Grace's Mosaic Moments

Saturday, December 6, 2014


This week I am beginning a new series based on the workshop I developed not only for writers struggling to be published but for those who may have a book or two under their belt but are still polishing their skills and trying to find a way to excel. I hasten to say, I'm far from omnipotent, but hopefully there will be things in this series that will help you rise above the ordinary to write a book that meets your fondest dreams.

The full title of the original workshop, which I have presented to several RWA chapters is:

The Wise Author's Approach to Writing a Book
How to Rise Above the Ordinary


 "Where do you get your ideas?"
How many times have you been asked that question? The answer is: "Everywhere."
Ideas are all around you. Personal experiences, television, newspapers, movies, people on the street, a chance remark, a character or situation in a book that sets you to asking, "What if . . .?" Or perhaps you're building a whole new world from scratch. Let's face it, if you didn't have ideas, you wouldn't be attempting to write a book. BUT developing these ideas into a 400-page book is something else again.

Fresh Twist.
So what do you do with that germ of an idea? To sell in today's tough market, give it a fresh twist, something that will keep the reader turning pages instead of groaning over yet another version of same old-same old. Be innovative, not cookie-cutter. Grab that idea - find a way to make it fresh. For example, in Grave Intentions, Lori Sjoberg makes a hero of the Grim Reaper, going on to develop other male and female reapers in her ongoing series for Kensington.

At least three-quarters of you are groaning, thinking: "But I write Contemporary . . ." Nonetheless, you have research to do. You need to find out how to make your hero and heroine, the setting, and general ambiance of your book sound authentic. Whether it's Renaissance, Regency, police procedure, arson investigation, high finance, medical, or whatever—make sure you know what you're talking about.

For example, what did I know about "the British Electoral System prior to the reforms of 1832" when I began the book now titled, A Gamble on Love? Absolutely nothing, of course. It took some heavy reading of books acquired for me by the Sarasota Library system via Interlibrary loan, but in the end I picked up some gems, tidbits that greatly enhanced the tale of a "cit" who horrifies his aristocratic bride when he runs for Parliament.

But don't panic. Research doesn't have to be all "up front." You can dredge it up as you go along. (I certainly didn't read all those heavy tomes on the British Electoral system before I began to write.) But you absolutely must have enough knowledge by the time you do your final edit so that people who are experts on your book's subject don't throw your book against the wall by the end of the first chapter.

As an example of how easy it is to slip up, no matter how careful you think you're being: when I was writing, The Harem Bride for Signet, I had the hero and heroine meet in Constantinople, at the home of the British Ambassador to the Ottoman Empire. I paused long enough to think about the problem but considered it so unlikely that I could discover the name of the actual person that I simply made up a name for this character and continued on.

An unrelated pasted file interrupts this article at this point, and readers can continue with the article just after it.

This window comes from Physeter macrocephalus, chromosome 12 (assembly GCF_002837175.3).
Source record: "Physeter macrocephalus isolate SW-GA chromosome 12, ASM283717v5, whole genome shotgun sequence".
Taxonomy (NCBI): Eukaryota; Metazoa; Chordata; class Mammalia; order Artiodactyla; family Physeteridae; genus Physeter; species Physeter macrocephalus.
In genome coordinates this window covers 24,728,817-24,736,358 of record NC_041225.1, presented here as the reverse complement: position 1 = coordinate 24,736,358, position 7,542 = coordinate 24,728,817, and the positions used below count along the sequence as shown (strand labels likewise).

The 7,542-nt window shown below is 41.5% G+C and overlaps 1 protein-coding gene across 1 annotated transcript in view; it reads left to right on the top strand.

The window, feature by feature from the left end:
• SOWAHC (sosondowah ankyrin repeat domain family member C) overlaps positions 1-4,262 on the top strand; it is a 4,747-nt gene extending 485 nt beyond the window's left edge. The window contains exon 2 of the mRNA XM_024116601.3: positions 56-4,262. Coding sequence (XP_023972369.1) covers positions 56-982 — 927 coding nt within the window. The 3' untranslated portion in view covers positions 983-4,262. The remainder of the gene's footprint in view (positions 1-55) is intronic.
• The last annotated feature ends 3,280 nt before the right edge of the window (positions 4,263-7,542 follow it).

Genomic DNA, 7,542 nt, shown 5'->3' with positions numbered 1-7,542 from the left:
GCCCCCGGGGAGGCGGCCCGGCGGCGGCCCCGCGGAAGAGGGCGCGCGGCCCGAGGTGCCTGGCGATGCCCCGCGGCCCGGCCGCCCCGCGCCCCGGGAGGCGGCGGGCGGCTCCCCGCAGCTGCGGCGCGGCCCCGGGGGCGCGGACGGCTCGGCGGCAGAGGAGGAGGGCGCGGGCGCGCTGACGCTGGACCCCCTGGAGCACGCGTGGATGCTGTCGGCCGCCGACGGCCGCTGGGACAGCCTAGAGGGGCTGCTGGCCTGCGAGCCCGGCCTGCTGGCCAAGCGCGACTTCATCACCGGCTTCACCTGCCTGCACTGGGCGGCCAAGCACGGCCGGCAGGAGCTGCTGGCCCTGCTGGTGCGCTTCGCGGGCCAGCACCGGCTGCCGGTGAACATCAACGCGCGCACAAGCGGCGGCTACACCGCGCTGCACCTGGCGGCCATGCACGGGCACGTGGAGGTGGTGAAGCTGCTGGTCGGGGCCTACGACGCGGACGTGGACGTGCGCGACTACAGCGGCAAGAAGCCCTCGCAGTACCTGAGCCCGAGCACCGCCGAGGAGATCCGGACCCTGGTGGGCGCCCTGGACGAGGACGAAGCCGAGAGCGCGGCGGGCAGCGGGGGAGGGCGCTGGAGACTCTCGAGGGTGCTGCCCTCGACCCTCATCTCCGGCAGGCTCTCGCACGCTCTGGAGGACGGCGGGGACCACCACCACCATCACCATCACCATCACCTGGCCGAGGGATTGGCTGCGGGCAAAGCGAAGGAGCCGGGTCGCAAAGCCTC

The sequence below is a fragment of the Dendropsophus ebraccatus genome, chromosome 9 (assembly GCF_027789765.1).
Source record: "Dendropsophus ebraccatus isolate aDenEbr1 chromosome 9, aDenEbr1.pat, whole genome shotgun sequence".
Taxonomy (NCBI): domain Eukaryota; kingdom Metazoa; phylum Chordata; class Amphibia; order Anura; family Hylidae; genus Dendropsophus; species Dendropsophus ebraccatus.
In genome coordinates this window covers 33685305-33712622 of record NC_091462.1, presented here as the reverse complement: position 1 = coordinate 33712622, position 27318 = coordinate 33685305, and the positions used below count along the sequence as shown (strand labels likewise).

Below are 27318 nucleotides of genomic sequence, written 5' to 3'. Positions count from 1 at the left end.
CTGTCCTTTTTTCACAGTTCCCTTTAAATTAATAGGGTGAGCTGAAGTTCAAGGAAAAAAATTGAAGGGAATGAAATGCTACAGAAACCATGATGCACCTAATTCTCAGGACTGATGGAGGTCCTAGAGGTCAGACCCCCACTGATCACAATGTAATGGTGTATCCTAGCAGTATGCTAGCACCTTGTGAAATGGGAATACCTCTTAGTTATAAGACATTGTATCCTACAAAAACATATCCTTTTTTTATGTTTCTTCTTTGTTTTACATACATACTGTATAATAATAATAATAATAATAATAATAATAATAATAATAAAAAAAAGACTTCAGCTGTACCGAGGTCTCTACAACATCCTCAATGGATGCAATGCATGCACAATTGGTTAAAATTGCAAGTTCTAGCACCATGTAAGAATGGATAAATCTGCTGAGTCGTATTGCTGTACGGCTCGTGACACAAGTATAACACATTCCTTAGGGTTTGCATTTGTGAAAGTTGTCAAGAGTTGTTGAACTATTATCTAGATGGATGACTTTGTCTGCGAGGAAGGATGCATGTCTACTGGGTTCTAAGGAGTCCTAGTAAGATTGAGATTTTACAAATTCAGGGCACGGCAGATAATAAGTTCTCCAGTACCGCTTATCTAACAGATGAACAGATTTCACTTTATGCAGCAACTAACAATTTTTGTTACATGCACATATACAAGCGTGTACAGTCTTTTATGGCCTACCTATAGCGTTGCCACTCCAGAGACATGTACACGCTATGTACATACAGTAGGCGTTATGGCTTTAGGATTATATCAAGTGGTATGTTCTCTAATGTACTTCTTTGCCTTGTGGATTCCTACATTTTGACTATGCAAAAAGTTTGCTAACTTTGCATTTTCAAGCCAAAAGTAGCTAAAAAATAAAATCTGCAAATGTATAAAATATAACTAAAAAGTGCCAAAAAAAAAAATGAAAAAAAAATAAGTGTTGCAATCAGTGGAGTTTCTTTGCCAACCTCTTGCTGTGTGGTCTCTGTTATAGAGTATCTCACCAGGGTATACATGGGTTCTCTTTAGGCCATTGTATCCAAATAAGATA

But in final editing before submitting the manuscript, I scowled at the name I'd invented and decided, well maybe, after all, I should check Google. To my shock, when I entered "British Ambassador, Ottoman Empire, 1803," page after page after page came scrolling up. Oops! It seems the ambassador was Lord Elgin, famed for boxing up many of the statues on the Acropolis, even to the extent of chipping off the friezes from the Parthenon, and shipping them back to England, where, some years later, they ended up in the British Museum. (I've seen them - they have a whole hall of their own.) To this day, Greece is trying to get them back.

After I finished gulping at how close I'd come to a major faux pas, I revised not only that scene but added references to Lord Elgin's struggles in getting the British Museum to buy his marbles. Moral of this story: check your facts. Don't end up with egg on your face.

~ * ~
 Below is an example of a sign by someone who should have been a bit more careful, perhaps checked with a more expert translator. (One of the Spanish comments beneath this photo on my daughter's Facebook page suggests it was English translated from German rather than from Spanish.) The instructions are for a small train on a mountaintop in Argentina. (Not that I could do any better if I had to translate English to Spanish or German, but you've got to admit it's disastrously funny, as well as making a point about being careful what you write.)

Below, a view remarkably similar to photos taken on our Caribbean cruise. The water, however - unlabeled on my daughter's Facebook post - is believed to be a lake in the lower Andes. (Mountains are a phenomenon to those who live in relentlessly flat Florida. The average height of the Central Florida Ridge, beginning around Orlando and going west for 40-50  miles, is 100 feet above sea level.)

Below, a sight I was happy to see, signaling the family's arrival back in Florida.

Sunrise over Miami
~ * ~

More Workshop coming soon, also Orion launch photos.
Thanks for stopping by,

For Grace's website, listing all books as Blair Bancroft, click here.

For a brochure for Grace's editing service, Best Foot Forward, click here.

No comments:

Post a Comment